It took us a while to get here, but since arriving in Israel we’ve been incredibly busy! We landed around 8 p.m. last night after our short layover in Brussels, and started making our way through customs, money exchange, and getting our Israeli phones. We met Orna, our Israeli tour guide, and our two security guides (affectionately known as Hot Guy 1 and Hot Guy 2). From the airport we drove straight to Itay’s kibbutz, Ginosaur, on the Sea of Galilee. Totally beaten after 36+ hours of on-and-off travel, we immediately went to bed.
This morning, we miraculously managed to revive ourselves and schlep over to the chadar ochel, the dining room of the kibbutz. There we had a wonderful Israeli breakfast of local veggies, cheeses, and pastries. Afterwards, Itay showed us the gymnasium where he grew to love basketball, and in turn brought him to us in Chapel Hill! He introduced us to his parents, who along with Orna and Rabbi Ari told us about the history of kibbutzim and the way of life centered around the collective rather than the individual. We also enjoyed seeing the wild cats wandering around the kibbutz! They are like squirrels here.
We then all loaded back on the bus to pick up five of our (ultimately) eight soldiers who would join us on a hike around Mt. Carob, a cliff that overlooks the Sea of Galilee and the Golan in the distance. It was one of the locations in which our ancient ancestors hid in the cliffs to escape the attack of the Romans, and we actually got to see many of the caves! It was amazing to be so close to our people’s history in such a tangible way.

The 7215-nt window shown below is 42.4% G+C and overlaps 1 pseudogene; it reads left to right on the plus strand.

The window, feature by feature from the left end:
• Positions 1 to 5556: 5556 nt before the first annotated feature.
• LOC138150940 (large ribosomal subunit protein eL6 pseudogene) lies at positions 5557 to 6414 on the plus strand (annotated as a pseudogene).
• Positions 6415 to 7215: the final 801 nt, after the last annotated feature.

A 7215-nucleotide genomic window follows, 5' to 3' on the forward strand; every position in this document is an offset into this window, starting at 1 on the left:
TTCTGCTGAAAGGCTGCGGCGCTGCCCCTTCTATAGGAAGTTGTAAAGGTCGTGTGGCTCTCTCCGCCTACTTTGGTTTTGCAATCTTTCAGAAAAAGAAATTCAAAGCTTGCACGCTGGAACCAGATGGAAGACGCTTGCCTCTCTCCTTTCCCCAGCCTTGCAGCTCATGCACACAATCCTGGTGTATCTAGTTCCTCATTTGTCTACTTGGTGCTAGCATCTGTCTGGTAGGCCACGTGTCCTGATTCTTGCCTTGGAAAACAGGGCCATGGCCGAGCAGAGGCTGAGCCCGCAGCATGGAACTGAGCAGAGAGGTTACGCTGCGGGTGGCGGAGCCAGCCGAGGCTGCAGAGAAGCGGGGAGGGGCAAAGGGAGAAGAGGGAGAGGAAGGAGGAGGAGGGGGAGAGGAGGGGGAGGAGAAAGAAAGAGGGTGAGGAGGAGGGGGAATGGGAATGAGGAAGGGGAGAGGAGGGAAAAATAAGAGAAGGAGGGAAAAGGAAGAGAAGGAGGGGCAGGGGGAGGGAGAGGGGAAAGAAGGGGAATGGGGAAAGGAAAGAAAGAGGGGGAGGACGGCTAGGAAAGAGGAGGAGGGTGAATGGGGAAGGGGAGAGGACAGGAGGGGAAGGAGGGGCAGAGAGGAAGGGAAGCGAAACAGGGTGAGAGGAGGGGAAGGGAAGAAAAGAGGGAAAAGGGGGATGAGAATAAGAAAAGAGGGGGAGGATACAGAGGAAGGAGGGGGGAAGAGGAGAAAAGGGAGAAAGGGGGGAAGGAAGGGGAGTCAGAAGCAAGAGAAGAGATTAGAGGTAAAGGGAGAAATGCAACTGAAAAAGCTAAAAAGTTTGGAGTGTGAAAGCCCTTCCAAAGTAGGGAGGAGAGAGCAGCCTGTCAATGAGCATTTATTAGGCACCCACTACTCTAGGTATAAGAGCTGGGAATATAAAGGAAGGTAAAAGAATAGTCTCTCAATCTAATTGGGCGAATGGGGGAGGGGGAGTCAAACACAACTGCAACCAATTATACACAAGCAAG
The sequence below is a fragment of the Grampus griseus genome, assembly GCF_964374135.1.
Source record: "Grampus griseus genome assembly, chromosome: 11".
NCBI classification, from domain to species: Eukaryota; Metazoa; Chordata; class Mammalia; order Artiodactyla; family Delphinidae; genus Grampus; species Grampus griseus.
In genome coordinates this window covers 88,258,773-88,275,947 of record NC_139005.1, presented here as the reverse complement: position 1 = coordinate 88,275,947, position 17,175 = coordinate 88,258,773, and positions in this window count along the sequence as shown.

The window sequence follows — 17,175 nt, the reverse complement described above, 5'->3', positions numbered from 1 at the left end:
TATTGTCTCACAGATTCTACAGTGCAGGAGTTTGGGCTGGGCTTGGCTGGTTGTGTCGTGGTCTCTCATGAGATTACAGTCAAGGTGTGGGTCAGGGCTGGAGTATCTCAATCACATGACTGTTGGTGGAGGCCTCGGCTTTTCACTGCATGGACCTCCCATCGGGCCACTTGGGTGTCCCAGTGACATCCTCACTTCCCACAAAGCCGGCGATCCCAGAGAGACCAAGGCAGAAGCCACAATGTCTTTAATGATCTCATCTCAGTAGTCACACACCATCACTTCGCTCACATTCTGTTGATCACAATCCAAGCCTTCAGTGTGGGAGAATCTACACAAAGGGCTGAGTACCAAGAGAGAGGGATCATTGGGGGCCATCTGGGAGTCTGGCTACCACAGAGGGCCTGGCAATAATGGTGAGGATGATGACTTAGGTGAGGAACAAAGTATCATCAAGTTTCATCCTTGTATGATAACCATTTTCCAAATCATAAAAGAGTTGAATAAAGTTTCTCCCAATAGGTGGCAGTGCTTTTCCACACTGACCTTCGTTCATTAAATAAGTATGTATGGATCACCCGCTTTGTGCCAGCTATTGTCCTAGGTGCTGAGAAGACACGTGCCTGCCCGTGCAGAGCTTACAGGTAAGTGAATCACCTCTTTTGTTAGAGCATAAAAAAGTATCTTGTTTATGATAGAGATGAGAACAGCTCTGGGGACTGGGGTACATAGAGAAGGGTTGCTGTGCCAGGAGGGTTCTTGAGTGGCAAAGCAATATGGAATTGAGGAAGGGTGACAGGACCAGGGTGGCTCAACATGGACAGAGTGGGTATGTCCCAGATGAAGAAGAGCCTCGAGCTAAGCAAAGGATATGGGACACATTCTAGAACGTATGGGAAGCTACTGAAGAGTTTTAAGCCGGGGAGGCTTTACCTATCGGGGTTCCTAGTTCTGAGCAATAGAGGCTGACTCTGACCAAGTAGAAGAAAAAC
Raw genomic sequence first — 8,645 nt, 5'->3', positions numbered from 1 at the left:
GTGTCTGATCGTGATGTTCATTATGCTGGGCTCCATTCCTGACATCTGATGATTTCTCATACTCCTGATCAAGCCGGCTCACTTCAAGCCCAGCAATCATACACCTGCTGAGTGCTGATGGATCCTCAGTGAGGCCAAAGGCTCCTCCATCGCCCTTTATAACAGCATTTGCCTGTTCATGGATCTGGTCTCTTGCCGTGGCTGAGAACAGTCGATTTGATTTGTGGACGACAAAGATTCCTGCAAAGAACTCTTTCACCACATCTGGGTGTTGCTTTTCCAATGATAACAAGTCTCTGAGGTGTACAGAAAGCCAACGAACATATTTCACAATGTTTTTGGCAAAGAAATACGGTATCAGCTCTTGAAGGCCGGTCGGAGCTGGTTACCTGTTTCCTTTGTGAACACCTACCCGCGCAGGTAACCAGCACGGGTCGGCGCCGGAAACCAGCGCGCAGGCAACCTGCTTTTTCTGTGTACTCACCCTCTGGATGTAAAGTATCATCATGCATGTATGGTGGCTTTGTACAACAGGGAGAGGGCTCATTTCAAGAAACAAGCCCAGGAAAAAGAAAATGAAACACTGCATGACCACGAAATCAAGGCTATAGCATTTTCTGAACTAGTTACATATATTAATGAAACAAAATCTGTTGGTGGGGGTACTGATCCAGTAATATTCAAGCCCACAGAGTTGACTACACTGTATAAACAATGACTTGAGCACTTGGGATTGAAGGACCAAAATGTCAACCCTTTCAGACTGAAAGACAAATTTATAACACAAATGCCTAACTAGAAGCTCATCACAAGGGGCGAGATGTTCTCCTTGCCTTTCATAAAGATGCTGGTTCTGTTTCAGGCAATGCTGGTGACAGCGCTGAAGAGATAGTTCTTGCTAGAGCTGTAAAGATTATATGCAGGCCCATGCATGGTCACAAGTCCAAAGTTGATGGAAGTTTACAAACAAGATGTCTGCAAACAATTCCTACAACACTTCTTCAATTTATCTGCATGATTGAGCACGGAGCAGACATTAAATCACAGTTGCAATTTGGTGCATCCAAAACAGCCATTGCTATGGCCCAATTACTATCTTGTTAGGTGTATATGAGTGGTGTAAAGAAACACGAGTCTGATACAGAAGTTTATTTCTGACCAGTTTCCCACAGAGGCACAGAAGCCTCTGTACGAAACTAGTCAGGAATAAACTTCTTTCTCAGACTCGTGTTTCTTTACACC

Following the hike, we got lunch in a mall in Tiberius, one of the four holiest Jewish cities, before heading over to hear a talk by Lydia Aisenberg, a journalist and grassroots peace activist who taught us about the conflict while we sat at a scenic overlook of Netanya (an Israeli city) and the Palestinian village of East Baga'a. She gave us a thorough history lesson on the region and focused on the complexity of Israeli-Arab identity in their divided allegiance to nationality versus ethnicity, and how they can be looked down upon by both. It was a very informative, thought-provoking talk.
Then we left for Jerusalem, where we will be having dinner tonight and doing a group activity!
Averyl Edwards is a senior at UNC-Chapel Hill.